Al Batt: I’m a big fan of my former teachers

Published 8:45 am Tuesday, October 11, 2016

Echoes from the Loafers’ Club

How’s your diet going?

Good! Do I look like I’ve lost weight?

Email newsletter signup

You do. Especially from a distance.
Driving by the Bruces

I have two wonderful neighbors — both named Bruce — who live across the road from each other. Whenever I pass their driveways, thoughts occur to me, such as: My wife is a better worrier than I am. She gets it from her father. He was a worrier. I noticed that early on in our relationship. He worried every time she went out with me.
Finding food

The season has changed to fall. That’s like telling Wal-Mart that Christmas is coming. We can tell it’s autumn. It looks and smells like fall. Minnesota and Iowa are still being renovated. Roadwork is in a state of frenzy. Yard signs expressing support for candidates pop up everywhere. I figure those signs take as many votes away as they garner. I recycled some phonebooks. It used to be a feat for a strongman to tear a telephone book in half. Now it wouldn’t be a challenge to most second graders. A high school English teacher of mine wrote that she was a big fan of my writing. That meant a lot to me. I’m a big fan of my former teachers.

Church soup and pie suppers proliferate, making it possible for desperate diners to obtain their minimum annual adult requirement of sour cream and raisin pie. I was far from home when someone invited me to a church potluck. Church potlucks give cooks a way to show off without showing off. I accepted immediately and asked what I could bring. I was instructed to bring nothing more than my appetite. Church potlucks are fine feeds. Every cook brings his or her A game. The food was sublime. I couldn’t have prepared any dish half as well in twice the time. When it comes to cooking, the Peter Principle applies — I’ve risen to the level of my own incompetence.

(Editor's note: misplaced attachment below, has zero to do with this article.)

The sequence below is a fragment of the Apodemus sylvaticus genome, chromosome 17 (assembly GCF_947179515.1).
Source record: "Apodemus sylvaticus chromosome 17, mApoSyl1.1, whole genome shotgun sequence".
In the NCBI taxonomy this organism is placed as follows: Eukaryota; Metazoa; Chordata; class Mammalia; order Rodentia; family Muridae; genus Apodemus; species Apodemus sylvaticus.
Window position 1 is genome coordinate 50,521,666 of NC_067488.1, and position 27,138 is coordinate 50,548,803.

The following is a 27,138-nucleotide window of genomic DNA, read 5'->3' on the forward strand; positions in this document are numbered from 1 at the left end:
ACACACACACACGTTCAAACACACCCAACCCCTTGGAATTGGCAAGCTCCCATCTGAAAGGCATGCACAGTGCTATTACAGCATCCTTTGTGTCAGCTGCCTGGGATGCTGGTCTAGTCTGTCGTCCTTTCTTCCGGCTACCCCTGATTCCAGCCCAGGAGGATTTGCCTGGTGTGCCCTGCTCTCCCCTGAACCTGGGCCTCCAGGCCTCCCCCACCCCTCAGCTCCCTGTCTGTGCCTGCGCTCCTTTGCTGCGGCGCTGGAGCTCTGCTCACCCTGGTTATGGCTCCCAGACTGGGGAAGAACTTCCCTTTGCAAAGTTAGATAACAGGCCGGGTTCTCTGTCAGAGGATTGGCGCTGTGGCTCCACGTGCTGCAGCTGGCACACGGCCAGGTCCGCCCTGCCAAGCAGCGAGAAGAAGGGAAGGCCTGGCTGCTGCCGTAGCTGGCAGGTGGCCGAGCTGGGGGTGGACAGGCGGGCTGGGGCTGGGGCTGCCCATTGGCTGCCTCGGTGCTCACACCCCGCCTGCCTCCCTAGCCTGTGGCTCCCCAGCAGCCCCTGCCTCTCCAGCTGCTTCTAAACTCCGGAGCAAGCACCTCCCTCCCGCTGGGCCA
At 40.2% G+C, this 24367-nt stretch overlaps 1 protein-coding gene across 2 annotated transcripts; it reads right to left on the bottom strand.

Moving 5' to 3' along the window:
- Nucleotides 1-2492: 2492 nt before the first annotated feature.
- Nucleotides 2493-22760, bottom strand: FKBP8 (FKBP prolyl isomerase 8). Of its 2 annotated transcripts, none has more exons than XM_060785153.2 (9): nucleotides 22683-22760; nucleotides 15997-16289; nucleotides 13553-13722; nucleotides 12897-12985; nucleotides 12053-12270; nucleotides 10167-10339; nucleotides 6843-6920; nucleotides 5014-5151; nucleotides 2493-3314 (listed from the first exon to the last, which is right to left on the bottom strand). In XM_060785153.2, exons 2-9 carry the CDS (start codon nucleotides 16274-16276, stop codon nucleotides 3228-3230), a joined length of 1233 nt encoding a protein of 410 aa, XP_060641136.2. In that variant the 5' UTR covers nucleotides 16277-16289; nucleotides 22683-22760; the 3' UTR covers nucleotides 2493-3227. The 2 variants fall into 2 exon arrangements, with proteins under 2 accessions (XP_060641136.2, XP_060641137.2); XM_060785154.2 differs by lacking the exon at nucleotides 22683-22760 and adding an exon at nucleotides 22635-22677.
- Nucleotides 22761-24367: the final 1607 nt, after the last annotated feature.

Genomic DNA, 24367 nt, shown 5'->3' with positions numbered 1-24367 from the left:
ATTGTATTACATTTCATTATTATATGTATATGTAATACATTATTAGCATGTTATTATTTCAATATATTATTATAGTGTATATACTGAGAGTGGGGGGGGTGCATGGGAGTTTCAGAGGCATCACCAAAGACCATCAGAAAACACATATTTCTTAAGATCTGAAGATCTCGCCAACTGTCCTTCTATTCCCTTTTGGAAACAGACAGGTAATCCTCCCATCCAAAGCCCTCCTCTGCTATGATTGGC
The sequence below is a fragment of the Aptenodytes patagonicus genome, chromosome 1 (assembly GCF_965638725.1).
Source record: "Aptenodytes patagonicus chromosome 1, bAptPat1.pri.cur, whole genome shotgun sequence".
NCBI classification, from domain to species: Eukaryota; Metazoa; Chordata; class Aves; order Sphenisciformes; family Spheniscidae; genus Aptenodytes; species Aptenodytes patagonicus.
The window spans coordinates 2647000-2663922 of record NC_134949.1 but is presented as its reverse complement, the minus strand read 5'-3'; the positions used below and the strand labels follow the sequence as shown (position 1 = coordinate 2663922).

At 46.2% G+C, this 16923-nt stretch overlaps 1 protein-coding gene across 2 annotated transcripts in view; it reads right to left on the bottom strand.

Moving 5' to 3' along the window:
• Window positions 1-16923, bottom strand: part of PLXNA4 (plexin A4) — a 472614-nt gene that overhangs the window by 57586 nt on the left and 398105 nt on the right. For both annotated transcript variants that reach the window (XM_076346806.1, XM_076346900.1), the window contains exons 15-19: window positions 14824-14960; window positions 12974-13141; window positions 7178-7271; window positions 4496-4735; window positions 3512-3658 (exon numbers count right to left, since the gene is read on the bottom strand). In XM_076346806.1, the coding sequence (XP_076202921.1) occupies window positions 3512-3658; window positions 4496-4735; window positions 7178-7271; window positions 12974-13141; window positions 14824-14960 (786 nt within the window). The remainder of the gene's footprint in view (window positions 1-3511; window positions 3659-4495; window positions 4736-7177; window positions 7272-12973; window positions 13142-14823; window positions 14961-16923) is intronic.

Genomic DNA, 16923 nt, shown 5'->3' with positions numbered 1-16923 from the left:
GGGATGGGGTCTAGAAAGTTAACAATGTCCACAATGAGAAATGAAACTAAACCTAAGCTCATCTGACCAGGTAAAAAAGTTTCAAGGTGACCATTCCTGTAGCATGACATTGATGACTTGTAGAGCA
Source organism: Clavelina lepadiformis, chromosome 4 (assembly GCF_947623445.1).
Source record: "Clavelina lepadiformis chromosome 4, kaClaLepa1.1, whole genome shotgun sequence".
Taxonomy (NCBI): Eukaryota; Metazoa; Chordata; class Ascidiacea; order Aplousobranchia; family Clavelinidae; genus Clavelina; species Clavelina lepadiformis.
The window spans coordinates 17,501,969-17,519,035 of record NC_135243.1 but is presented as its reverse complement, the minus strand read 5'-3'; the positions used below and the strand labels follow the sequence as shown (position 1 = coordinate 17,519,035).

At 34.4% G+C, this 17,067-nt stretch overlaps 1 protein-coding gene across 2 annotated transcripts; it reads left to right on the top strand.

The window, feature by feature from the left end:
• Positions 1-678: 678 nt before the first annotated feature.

My wife and I attended a smorgasbord at Nora Unitarian Universalist Church in Hanska. It was a nice drive getting there. There was the required roadwork, but a lack of traffic lights. I miss seeing traffic lights for one and only one reason. They give me the opportunity to sing a Monty Python song, “He likes traffic lights. He likes traffic lights. He likes traffic lights, no matter where they’ve been. He likes traffic lights. He likes traffic lights. He likes traffic lights, but only when they’re green.” The smorgasbord offered a varied collection of food that included deviled eggs, herring, tongue, meatballs, ham, turkey, mashed potatoes, gravy, glazed carrots, sot supe, rice pudding, rømmegrøt, lefse, flatbrød, rosettes, krumkake, fattigmand, sandbakkels and more.
Tim Hortons and tarantula hawks

I worked in Canada, trying to trade Manitoba for Florida so that our elections would run more smoothly. Tim Hortons was a busy place. Coffee and doughnuts were consumed. Tim Horton was a hockey player, not a prime minister of Canada as your brother-in-law thinks. Some think Tim Hortons is Canada’s Starbucks. There are Tim Hortons in the U.S. Back in Minnesota, I amused myself by standing in a Starbucks and seeing how many other Starbucks I could see from there.

I saw a barbershop. It was an arduous haircut. I had to tell the barber repeatedly that I wanted my ears to remain in place. Another customer had the hiccups. He was told to put the blade of a knife against the back of his neck. Someone else said that was the cure for nosebleeds, not hiccups.

Soon I was leading a birding trip in Arizona and spotted a tarantula hawk. That two-inch long wasp with a blue-black body and rust-colored wings wants to sting tarantulas, not humans. The female uses the big spiders as hosts for her larvae. The Schmidt Sting Pain Index shows that the tarantula hawk has the most painful sting in North America and second in the world to the king of sting, Central and South America’s bullet ant. Schmidt describes the tarantula hawk’s sting as sitting in a tub of water when a plugged-in toaster oven is dropped into it.

I wondered if the cold blade of a knife held to the back of a neck cured wasp stings.
Nature notes

“Where do pelicans spend the winter?” American white pelicans leave in the fall as lakes and rivers freeze. They winter along the Gulf Coast from Florida to Mexico, returning in early spring as lakes and rivers thaw. Pelicans were nearly driven to extinction by human pressures.
Meeting adjourned

“The everyday kindness of the back roads more than makes up for the acts of greed in the headlines.” — Charles Kuralt